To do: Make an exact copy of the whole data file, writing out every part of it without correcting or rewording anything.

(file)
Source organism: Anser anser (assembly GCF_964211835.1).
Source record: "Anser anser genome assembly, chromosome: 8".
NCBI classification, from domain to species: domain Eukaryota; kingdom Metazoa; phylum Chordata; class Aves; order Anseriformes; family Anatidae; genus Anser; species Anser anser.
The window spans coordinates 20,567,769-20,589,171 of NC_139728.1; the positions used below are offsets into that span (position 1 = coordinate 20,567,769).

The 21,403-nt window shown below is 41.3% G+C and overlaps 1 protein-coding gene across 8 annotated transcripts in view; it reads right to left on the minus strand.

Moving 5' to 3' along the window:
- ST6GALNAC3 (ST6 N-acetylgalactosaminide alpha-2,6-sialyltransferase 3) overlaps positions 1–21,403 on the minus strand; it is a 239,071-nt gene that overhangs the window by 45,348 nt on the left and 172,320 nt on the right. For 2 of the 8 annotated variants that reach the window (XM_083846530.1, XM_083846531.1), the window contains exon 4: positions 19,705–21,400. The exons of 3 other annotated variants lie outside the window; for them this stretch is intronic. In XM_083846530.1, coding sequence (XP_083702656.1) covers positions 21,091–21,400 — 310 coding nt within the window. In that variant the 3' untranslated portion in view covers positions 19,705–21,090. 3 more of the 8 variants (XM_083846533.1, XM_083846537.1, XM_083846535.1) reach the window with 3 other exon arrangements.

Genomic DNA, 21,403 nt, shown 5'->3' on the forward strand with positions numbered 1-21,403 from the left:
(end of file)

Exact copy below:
Source organism: Anser anser (assembly GCF_964211835.1).
Source record: "Anser anser genome assembly, chromosome: 8".
NCBI classification, from domain to species: domain Eukaryota; kingdom Metazoa; phylum Chordata; class Aves; order Anseriformes; family Anatidae; genus Anser; species Anser anser.
The window spans coordinates 20,567,769-20,589,171 of NC_139728.1; the positions used below are offsets into that span (position 1 = coordinate 20,567,769).

The 21,403-nt window shown below is 41.3% G+C and overlaps 1 protein-coding gene across 8 annotated transcripts in view; it reads right to left on the minus strand.

Moving 5' to 3' along the window:
- ST6GALNAC3 (ST6 N-acetylgalactosaminide alpha-2,6-sialyltransferase 3) overlaps positions 1–21,403 on the minus strand; it is a 239,071-nt gene that overhangs the window by 45,348 nt on the left and 172,320 nt on the right. For 2 of the 8 annotated variants that reach the window (XM_083846530.1, XM_083846531.1), the window contains exon 4: positions 19,705–21,400. The exons of 3 other annotated variants lie outside the window; for them this stretch is intronic. In XM_083846530.1, coding sequence (XP_083702656.1) covers positions 21,091–21,400 — 310 coding nt within the window. In that variant the 3' untranslated portion in view covers positions 19,705–21,090. 3 more of the 8 variants (XM_083846533.1, XM_083846537.1, XM_083846535.1) reach the window with 3 other exon arrangements.

Genomic DNA, 21,403 nt, shown 5'->3' on the forward strand with positions numbered 1-21,403 from the left: